• On many occasions, agreement may provide for a seat of arbitration at a place which would be neutral to both the parties. In such circumstances, the two courts would have jurisdiction that is the court within whose jurisdiction “subject-matter” of the suit is situated and the court within the jurisdiction of which the dispute resolution i.e. the “venue” of arbitration is located.
  • Where the contract specifies the jurisdiction of the court at a particular place, only such court will have the jurisdiction to deal with the matter and parties intended to exclude all other courts. [Relying on Swastik Gases (P) Ltd. v. Indian Oil Corpn. Ltd. (2013) 9 SCC 32]

Therefore, the Court held that only Orissa High Court will have the jurisdiction.

My Comments

The case of Bharat Aluminium Company and Ors. etc. vs. Kaiser Aluminium Technical Service, Inc. and Ors. etc 2012 (9) SCC 552 envisages the situation where the parties may provide for a seat of arbitration at a place which would be neutral to both the parties, they may have the intention to exclude the jurisdiction of any other court that may be approached. An example given by the Court is that under a contract the obligations are to be performed either in Kolkata or in Mumbai, and the only arbitration is to take place at Delhi. In such circumstances, “both the Courts would have jurisdiction, i.e., the Court within whose jurisdiction the subject matter of the suit is situated and the courts within the jurisdiction of which the dispute resolution i.e., arbitration is located.”

2 (2)

In Indus Mobile Distribution Private Limited v. Datawind Innovations Private Limited and others (2017) 7 SCC 678 the Supreme Court observed that the moment the seat is designated by the parties, it is akin to an exclusive jurisdiction clause for purposes of regulating arbitral proceedings arising out of the agreement between the parties. It was further held that it is well settled that where more than one court has jurisdiction, it is open for the parties to exclude all other courts.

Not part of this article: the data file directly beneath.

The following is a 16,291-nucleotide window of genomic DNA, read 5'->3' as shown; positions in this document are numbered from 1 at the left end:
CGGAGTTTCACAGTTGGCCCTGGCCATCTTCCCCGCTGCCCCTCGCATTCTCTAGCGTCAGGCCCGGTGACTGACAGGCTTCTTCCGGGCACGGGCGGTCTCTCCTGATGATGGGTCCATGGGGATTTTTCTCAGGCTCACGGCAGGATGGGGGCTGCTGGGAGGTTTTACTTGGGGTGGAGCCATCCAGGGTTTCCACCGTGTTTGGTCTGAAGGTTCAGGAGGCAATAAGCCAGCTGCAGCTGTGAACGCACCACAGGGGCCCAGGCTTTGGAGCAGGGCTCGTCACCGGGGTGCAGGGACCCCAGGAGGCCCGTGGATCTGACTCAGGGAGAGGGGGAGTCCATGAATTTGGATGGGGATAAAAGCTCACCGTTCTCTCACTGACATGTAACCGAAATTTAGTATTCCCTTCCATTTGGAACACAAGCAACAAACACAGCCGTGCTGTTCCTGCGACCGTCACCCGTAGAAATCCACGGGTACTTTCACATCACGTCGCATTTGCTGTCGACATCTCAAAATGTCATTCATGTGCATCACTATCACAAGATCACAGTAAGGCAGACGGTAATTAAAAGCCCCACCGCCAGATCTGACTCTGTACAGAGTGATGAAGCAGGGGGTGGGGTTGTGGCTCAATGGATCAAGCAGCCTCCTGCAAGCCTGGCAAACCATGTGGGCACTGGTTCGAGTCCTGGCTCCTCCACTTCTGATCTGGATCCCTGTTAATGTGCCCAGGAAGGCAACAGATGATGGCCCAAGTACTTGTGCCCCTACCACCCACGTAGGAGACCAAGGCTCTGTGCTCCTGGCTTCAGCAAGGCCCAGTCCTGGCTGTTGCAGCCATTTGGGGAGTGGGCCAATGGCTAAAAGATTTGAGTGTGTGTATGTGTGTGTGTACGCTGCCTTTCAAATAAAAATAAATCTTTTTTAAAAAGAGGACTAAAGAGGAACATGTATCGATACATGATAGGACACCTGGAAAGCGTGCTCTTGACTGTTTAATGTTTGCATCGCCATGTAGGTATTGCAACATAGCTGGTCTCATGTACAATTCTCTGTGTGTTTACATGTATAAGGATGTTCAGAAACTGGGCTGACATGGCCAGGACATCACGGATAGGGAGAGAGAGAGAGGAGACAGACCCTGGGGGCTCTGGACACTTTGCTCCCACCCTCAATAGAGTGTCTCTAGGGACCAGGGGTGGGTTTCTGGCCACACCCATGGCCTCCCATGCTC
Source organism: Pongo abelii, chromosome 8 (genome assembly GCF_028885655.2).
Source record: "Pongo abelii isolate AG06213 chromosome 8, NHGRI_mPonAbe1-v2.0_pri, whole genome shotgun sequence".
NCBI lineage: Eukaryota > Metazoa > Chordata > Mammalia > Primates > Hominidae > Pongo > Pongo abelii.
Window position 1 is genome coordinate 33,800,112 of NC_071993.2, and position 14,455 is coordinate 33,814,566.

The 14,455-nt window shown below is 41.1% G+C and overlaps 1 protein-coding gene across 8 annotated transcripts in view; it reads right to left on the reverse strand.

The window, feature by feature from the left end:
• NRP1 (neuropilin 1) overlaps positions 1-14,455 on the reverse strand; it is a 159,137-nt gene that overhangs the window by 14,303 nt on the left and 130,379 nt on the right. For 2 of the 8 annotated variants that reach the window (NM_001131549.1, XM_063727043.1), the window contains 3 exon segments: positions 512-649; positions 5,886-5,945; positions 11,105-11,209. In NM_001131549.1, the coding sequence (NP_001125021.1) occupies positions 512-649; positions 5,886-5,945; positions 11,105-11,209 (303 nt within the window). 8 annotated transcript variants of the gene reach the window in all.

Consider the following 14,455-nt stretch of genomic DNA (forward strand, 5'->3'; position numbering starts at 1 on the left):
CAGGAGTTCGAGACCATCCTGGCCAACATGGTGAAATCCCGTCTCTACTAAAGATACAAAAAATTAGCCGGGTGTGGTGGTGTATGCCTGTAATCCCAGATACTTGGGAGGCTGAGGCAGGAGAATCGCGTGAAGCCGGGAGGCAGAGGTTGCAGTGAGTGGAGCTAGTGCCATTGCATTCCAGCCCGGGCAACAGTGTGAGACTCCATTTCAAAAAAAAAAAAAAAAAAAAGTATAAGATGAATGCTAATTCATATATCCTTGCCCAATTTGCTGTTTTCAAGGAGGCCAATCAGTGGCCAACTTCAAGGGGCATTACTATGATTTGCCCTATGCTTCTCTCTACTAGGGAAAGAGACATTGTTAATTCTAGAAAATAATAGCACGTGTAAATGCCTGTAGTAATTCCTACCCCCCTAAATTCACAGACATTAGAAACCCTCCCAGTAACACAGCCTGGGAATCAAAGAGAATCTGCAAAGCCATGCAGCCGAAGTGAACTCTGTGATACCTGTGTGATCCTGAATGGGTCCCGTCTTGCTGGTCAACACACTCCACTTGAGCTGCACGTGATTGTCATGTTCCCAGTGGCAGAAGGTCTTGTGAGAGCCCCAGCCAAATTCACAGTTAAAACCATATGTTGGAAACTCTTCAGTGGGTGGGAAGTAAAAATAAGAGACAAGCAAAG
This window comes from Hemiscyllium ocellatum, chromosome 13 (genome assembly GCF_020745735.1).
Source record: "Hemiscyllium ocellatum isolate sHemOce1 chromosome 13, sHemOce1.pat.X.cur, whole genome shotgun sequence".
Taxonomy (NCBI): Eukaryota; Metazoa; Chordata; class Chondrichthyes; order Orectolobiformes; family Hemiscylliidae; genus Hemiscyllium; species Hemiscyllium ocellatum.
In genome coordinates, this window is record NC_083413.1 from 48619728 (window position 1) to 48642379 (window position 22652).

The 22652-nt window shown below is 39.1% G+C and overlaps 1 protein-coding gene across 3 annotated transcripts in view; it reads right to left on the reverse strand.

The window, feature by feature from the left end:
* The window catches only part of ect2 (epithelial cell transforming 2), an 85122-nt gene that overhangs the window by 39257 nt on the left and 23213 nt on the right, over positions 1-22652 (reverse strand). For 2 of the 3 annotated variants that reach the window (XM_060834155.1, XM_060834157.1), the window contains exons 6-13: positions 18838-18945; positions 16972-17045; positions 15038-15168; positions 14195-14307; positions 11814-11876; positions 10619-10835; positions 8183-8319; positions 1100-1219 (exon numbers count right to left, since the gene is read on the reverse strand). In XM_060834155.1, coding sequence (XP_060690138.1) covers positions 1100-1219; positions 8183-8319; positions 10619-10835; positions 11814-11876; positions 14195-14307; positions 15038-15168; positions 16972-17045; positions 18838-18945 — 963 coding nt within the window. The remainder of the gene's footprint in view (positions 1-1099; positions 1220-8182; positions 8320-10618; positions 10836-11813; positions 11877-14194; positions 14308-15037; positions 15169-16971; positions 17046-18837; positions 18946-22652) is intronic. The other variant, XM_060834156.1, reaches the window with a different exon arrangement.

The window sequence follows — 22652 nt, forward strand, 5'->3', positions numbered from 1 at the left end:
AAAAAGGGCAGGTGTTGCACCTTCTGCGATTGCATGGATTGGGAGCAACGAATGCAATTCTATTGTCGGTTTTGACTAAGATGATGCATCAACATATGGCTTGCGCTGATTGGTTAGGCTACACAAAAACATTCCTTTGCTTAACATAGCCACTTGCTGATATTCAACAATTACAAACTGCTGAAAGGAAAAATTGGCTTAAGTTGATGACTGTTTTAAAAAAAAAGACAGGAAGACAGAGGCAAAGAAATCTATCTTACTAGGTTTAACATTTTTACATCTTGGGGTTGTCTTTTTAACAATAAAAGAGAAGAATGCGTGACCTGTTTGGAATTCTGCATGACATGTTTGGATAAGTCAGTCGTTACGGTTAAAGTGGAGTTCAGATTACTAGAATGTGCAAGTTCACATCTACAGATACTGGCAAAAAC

3 (2)

In Swastik Gases Private Limited v. Indian Oil Corp. Ltd (2013) 9 SCC 32 inter alia held that where agreement between the parties restricts jurisdiction to only one particular place, the Courts at that place alone would have jurisdiction. Thus, whilst it is correct that in cases where more than one Court exercises concurrent jurisdiction, the parties by an agreement can specify the Court which would exercise the jurisdiction over the subject matter, however, that does not mean that the parties by agreement can confer jurisdiction on a Court that cannot exercise any jurisdiction over the disputes.

4 (2)

Thus, a co-joint reading of the above-mentioned judicial precedents infers that in domestic arbitration in India, two courts would have jurisdiction in respect of arbitration. First, the court within whose jurisdiction “subject-matter” of the arbitration is situated and second the court within the jurisdiction of which the seat of arbitration is located. Once parties have agreed at the seat of arbitration, the court within the jurisdiction of which the seat of arbitration is located will have exclusive jurisdiction in respect of arbitration. Further, it will be presumed that by making such a choice, the parties have ousted the jurisdiction of other courts to deal with matter arising under the arbitration.